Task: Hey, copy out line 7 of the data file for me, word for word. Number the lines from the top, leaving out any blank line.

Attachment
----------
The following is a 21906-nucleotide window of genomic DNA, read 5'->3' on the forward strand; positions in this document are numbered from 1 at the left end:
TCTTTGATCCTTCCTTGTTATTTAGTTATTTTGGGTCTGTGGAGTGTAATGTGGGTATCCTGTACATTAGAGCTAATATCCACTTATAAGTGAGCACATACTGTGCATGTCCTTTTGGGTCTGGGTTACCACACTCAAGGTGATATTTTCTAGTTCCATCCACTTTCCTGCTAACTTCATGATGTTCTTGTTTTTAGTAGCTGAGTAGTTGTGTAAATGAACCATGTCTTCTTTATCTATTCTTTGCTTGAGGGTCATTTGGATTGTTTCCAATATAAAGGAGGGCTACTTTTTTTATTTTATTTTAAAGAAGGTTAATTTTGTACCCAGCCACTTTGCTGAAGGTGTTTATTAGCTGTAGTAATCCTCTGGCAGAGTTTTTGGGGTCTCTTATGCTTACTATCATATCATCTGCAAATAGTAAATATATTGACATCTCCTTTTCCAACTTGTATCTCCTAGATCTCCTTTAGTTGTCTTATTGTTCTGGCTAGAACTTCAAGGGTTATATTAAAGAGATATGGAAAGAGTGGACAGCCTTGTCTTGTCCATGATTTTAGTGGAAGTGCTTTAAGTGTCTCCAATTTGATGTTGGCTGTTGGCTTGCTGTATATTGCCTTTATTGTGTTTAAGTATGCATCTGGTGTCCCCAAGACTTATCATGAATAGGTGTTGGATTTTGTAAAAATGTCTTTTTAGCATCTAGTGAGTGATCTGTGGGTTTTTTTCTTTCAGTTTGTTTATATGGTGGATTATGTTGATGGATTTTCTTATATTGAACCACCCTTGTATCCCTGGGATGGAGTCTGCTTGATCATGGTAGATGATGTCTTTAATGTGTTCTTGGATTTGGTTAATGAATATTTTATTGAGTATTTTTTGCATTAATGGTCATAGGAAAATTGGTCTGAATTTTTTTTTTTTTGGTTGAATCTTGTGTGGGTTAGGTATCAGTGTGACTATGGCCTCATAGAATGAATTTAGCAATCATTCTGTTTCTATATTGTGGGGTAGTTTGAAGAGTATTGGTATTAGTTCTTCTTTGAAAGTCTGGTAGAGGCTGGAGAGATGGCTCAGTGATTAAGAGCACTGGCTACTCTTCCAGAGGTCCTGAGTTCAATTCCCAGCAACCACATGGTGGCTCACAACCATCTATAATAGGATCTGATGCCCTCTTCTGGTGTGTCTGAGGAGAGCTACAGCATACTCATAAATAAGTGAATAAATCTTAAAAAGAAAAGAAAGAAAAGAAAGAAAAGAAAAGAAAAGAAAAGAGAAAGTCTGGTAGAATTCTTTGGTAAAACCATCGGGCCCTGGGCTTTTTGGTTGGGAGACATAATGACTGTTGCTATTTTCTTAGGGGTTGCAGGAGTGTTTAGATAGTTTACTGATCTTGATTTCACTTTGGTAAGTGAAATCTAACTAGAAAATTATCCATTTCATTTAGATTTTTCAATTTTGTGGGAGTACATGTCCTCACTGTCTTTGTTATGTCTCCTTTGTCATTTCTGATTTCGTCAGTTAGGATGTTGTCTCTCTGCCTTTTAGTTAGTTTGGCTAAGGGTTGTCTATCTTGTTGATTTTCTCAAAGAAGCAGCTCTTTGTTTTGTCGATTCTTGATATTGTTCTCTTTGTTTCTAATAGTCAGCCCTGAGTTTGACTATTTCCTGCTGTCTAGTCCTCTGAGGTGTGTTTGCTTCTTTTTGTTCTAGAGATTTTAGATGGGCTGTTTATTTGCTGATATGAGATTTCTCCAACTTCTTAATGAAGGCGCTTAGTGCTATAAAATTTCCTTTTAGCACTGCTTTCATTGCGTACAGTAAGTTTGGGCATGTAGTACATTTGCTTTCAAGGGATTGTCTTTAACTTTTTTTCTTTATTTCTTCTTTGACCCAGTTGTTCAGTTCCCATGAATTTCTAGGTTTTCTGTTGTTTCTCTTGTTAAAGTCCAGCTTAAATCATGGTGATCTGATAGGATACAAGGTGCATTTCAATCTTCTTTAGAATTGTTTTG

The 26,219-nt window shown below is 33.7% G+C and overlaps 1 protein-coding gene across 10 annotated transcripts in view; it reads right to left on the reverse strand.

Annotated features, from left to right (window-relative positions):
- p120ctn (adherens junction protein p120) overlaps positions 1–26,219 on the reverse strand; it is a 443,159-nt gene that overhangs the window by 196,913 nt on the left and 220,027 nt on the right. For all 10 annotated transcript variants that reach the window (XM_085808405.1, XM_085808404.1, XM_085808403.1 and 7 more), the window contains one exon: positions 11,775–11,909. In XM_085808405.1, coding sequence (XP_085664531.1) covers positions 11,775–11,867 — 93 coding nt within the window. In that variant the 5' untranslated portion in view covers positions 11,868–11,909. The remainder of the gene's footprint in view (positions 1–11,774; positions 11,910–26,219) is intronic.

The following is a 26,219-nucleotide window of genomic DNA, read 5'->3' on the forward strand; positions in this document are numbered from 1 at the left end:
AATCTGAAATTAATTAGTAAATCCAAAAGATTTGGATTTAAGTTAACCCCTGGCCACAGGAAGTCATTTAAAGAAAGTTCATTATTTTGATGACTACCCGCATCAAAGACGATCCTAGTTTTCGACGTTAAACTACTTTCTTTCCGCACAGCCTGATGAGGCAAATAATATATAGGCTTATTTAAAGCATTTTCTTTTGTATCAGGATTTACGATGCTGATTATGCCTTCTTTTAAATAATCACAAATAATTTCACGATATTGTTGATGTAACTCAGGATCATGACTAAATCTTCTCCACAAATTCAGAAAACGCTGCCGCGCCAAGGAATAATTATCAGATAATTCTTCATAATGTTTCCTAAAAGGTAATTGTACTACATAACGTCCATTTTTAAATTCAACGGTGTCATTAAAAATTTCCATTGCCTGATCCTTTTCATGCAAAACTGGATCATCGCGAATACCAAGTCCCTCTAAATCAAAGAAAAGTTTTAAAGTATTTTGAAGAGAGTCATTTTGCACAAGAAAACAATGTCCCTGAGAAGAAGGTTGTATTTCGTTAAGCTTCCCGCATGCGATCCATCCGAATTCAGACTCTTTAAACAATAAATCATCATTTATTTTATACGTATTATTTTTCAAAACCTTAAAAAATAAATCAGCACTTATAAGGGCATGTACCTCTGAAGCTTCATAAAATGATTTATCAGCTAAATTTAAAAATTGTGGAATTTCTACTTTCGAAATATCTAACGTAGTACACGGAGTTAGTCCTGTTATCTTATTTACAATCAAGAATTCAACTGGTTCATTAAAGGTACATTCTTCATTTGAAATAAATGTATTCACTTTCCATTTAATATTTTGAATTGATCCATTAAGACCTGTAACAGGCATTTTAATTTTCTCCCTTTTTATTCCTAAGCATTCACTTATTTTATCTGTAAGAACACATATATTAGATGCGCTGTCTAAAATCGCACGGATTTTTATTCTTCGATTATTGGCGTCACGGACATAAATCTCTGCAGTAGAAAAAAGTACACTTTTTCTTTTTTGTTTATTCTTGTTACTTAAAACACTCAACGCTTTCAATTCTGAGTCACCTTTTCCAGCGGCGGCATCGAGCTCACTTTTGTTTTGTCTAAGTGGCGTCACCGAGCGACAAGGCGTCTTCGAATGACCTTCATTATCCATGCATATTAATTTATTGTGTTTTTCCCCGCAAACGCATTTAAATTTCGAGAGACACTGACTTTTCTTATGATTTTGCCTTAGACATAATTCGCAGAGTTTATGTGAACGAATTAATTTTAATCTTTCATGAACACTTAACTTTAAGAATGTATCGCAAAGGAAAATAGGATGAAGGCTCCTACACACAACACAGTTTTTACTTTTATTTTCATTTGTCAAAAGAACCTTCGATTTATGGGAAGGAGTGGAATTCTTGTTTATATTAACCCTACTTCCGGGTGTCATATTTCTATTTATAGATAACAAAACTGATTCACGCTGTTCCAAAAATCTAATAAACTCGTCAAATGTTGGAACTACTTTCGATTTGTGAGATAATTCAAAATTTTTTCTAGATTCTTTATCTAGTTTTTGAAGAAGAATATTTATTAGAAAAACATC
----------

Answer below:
AATCTGAAATTAATTAGTAAATCCAAAAGATTTGGATTTAAGTTAACCCCTGGCCACAGGAAGTCATTTAAAGAAAGTTCATTATTTTGATGACTACCCGCATCAAAGACGATCCTAGTTTTCGACGTTAAACTACTTTCTTTCCGCACAGCCTGATGAGGCAAATAATATATAGGCTTATTTAAAGCATTTTCTTTTGTATCAGGATTTACGATGCTGATTATGCCTTCTTTTAAATAATCACAAATAATTTCACGATATTGTTGATGTAACTCAGGATCATGACTAAATCTTCTCCACAAATTCAGAAAACGCTGCCGCGCCAAGGAATAATTATCAGATAATTCTTCATAATGTTTCCTAAAAGGTAATTGTACTACATAACGTCCATTTTTAAATTCAACGGTGTCATTAAAAATTTCCATTGCCTGATCCTTTTCATGCAAAACTGGATCATCGCGAATACCAAGTCCCTCTAAATCAAAGAAAAGTTTTAAAGTATTTTGAAGAGAGTCATTTTGCACAAGAAAACAATGTCCCTGAGAAGAAGGTTGTATTTCGTTAAGCTTCCCGCATGCGATCCATCCGAATTCAGACTCTTTAAACAATAAATCATCATTTATTTTATACGTATTATTTTTCAAAACCTTAAAAAATAAATCAGCACTTATAAGGGCATGTACCTCTGAAGCTTCATAAAATGATTTATCAGCTAAATTTAAAAATTGTGGAATTTCTACTTTCGAAATATCTAACGTAGTACACGGAGTTAGTCCTGTTATCTTATTTACAATCAAGAATTCAACTGGTTCATTAAAGGTACATTCTTCATTTGAAATAAATGTATTCACTTTCCATTTAATATTTTGAATTGATCCATTAAGACCTGTAACAGGCATTTTAATTTTCTCCCTTTTTATTCCTAAGCATTCACTTATTTTATCTGTAAGAACACATATATTAGATGCGCTGTCTAAAATCGCACGGATTTTTATTCTTCGATTATTGGCGTCACGGACATAAATCTCTGCAGTAGAAAAAAGTACACTTTTTCTTTTTTGTTTATTCTTGTTACTTAAAACACTCAACGCTTTCAATTCTGAGTCACCTTTTCCAGCGGCGGCATCGAGCTCACTTTTGTTTTGTCTAAGTGGCGTCACCGAGCGACAAGGCGTCTTCGAATGACCTTCATTATCCATGCATATTAATTTATTGTGTTTTTCCCCGCAAACGCATTTAAATTTCGAGAGACACTGACTTTTCTTATGATTTTGCCTTAGACATAATTCGCAGAGTTTATGTGAACGAATTAATTTTAATCTTTCATGAACACTTAACTTTAAGAATGTATCGCAAAGGAAAATAGGATGAAGGCTCCTACACACAACACAGTTTTTACTTTTATTTTCATTTGTCAAAAGAACCTTCGATTTATGGGAAGGAGTGGAATTCTTGTTTATATTAACCCTACTTCCGGGTGTCATATTTCTATTTATAGATAACAAAACTGATTCACGCTGTTCCAAAAATCTAATAAACTCGTCAAATGTTGGAACTACTTTCGATTTGTGAGATAATTCAAAATTTTTTCTAGATTCTTTATCTAGTTTTTGAAGAAGAATATTTATTAGAAAAACATC